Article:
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“Stand up for what you believe in even if you are standing alone.” -Sophie Scholl
What I will always remember very distinctly was my father telling me “Sophie, dare to say, write or read what you think because others won’t do that for you.” It didn’t mean much to me at the time, but now I understand what he meant.
My life was very hectic in the year 1939. In the daytime I was at my university and then I spend long hours in the evening discussing with my brothers and friends about Nazis and the war. It was not always like that.
I grew up in a loving home in a small town near Ulm, Germany with my five siblings. My childhood was carefree and happy because my large family was very supportive and empathetic. We were not very religious but we still had a connection towards it. For my brothers and my parents it all started when Hitler came to power in 1933. They felt immediately that life had changed tremendously. I heard them all discussing a lot about how the Nazis persecuted the church, the opposition, and the Jews. It may have been after one of these discussions that my father told me how to behave independently. At first, I found life still quite enjoyable those days. At first, the Hitler youth group of the Nazi party was fun to me. But, soon I was struck by the truth. I could not understand why two of my best friends were not allowed to join a youth group only because they were Jews. At school I got a warning for reading a book of the banned Jewish author, Heinrich Heine. I started a fierce discussion with the teacher. It was without success. But in my opinion, Heine was essential for understanding German literature.
When rebelling around these topics, my attitude changed towards the Nazi regime. I started choosing my friends more carefully meaning mostly people that had a similar viewpoint.
Luckily my family was on my side. Once, my father was sent to prison for making a critical remark about Hitler. In addition to that, my brothers were arrested for joining the German youth movement that was seen as opposed to the Nazis.
Over the years I also started to develop an interest in philosophy and theology. I also started to draw and paint. But these interests were considered degraded for Nazi terms.
Once, when I finished with school I decided to become a kindergarten teacher, but after a while I was put into auxiliary war service to become a nursery teacher. After that I enrolled into university, as a student of biology and philosophy. It was at that time that, through my brother Hans, I got to know a lot of friends who had similar opinions to mine. Then in 1943 I took part in producing the first leaflet for the “White Rose” movement. This was how we called our group of likeminded young opponents. Most of the leaflets were distributed in the big cities in Germany, such as Cologne, Hamburg, Berlin, Stuttgart and of course Munich, where I studied. On the 18 of February 1943 my brother and I distributed 1,700 leaflets in the main building of the Munich university. While we were in the middle of spreading the leaflets, the caretaker of the building took a hold of us and on the next morning we were handed over to the Gestapo, which was the feared German secret police. Even though my brother - as always - wanted to take the blame for himself, but it failed because on the next day we were both sent to court. I came with a broken leg because of the ‘interrogation’. Since the principal judge was part of the Nazi regime we were given the death sentence meaning we were to be decapitated by the guillotine.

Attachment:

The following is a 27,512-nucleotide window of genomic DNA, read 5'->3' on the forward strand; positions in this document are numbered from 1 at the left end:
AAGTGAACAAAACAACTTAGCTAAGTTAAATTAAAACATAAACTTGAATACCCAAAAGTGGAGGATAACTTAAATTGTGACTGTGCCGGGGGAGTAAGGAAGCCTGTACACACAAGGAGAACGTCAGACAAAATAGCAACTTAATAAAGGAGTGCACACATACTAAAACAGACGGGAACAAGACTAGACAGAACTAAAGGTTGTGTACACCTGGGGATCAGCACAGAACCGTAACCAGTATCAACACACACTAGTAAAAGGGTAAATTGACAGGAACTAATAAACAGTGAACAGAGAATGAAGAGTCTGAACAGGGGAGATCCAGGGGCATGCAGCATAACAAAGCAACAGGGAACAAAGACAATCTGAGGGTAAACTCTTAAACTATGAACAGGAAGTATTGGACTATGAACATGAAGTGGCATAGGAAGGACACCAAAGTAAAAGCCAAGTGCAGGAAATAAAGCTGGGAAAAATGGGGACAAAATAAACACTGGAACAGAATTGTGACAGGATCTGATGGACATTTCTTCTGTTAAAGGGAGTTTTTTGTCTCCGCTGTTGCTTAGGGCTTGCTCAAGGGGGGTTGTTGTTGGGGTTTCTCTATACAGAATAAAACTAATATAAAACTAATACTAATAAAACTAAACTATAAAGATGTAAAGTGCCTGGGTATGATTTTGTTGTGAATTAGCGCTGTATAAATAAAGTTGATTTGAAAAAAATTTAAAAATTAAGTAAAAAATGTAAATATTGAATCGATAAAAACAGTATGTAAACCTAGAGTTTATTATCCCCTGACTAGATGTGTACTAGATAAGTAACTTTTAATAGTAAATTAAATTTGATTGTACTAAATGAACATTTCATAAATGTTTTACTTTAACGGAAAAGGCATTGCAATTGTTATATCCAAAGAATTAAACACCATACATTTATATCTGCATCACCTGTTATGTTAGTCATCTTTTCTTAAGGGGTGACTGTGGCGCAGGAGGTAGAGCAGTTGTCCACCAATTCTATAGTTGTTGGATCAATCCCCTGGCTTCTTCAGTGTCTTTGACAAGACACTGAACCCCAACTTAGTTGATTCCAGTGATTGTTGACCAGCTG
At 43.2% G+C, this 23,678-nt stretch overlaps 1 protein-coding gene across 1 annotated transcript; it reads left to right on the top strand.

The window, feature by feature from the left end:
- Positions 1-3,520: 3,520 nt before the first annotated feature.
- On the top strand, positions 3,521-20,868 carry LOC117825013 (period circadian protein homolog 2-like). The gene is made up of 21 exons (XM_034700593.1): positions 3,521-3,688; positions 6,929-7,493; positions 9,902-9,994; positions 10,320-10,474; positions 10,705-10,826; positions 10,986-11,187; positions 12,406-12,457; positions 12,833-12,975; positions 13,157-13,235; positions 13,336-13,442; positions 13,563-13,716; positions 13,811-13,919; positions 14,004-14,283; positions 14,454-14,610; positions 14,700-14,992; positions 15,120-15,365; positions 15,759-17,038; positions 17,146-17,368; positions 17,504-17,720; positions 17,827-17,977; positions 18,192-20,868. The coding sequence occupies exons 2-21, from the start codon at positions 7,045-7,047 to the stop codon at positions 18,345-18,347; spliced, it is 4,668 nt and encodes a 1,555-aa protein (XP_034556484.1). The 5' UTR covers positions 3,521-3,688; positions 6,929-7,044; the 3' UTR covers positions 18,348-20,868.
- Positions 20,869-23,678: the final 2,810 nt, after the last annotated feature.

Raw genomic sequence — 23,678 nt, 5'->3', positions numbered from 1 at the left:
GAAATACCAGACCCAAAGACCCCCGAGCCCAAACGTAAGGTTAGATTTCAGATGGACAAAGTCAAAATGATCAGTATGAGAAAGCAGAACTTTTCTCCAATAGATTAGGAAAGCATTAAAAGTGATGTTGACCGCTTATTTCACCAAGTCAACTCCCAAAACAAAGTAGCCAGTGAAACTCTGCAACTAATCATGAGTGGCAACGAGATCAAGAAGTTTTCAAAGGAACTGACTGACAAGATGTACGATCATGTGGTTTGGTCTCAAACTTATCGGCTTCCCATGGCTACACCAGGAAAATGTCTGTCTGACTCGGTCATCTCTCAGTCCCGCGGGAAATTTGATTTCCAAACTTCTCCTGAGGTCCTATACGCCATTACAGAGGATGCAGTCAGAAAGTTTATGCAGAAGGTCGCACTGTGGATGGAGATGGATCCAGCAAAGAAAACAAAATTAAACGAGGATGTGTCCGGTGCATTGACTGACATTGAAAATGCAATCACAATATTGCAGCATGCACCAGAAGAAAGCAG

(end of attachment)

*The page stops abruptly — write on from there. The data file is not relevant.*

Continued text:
I remember how I wondered in my cell if my life had any meaning and sense by asking myself, “was it a mistake?” This type of question raced through my head. I was saddened, but I was still happy with the thought that at least I had the courage to do something important in history, by speaking out the truth and then I remembered my father...“Sophie, dare to say, write or read what you think because others won’t do that for you.” Now I knew what it meant. While I was waiting in the cell for death to come I thought of my loving childhood, how I was happy to have so many friends by my side. I remember that I took a piece of paper with me to the cell. On that piece of paper I wrote the word “freedom” with a fragment of a stone that I found in there. The final day had come, the 22 of February. I was led to the guillotine. At that moment I wasn’t scared or nervous, which I was before. Instead, before lying down on the bascule and putting my head on the lunette, I stated: “Somebody, after all, had to make a start. What we wrote and said is also believed by many others. They just don’t dare to express themselves as we did.” I did as I was told and I was ready for it. I closed my eyes and for the last time I saw my life race past my eyes. The last thing that I heard was the blade racing down. This was the end.
Sophie Scholl’s brothers and many of the other members of the White Rose movement were executed on that same day. The White Rose movement was a native German resistance group against the Nazi regime. They conducted a leaflet and graffiti campaign. They started in 1942 and they ended with the arrest of the group in 1943.
“How can we expect fate to let a righteous cause prevail when there is hardly anyone who will give himself up undividedly to a righteous cause?” -Sophie Scholl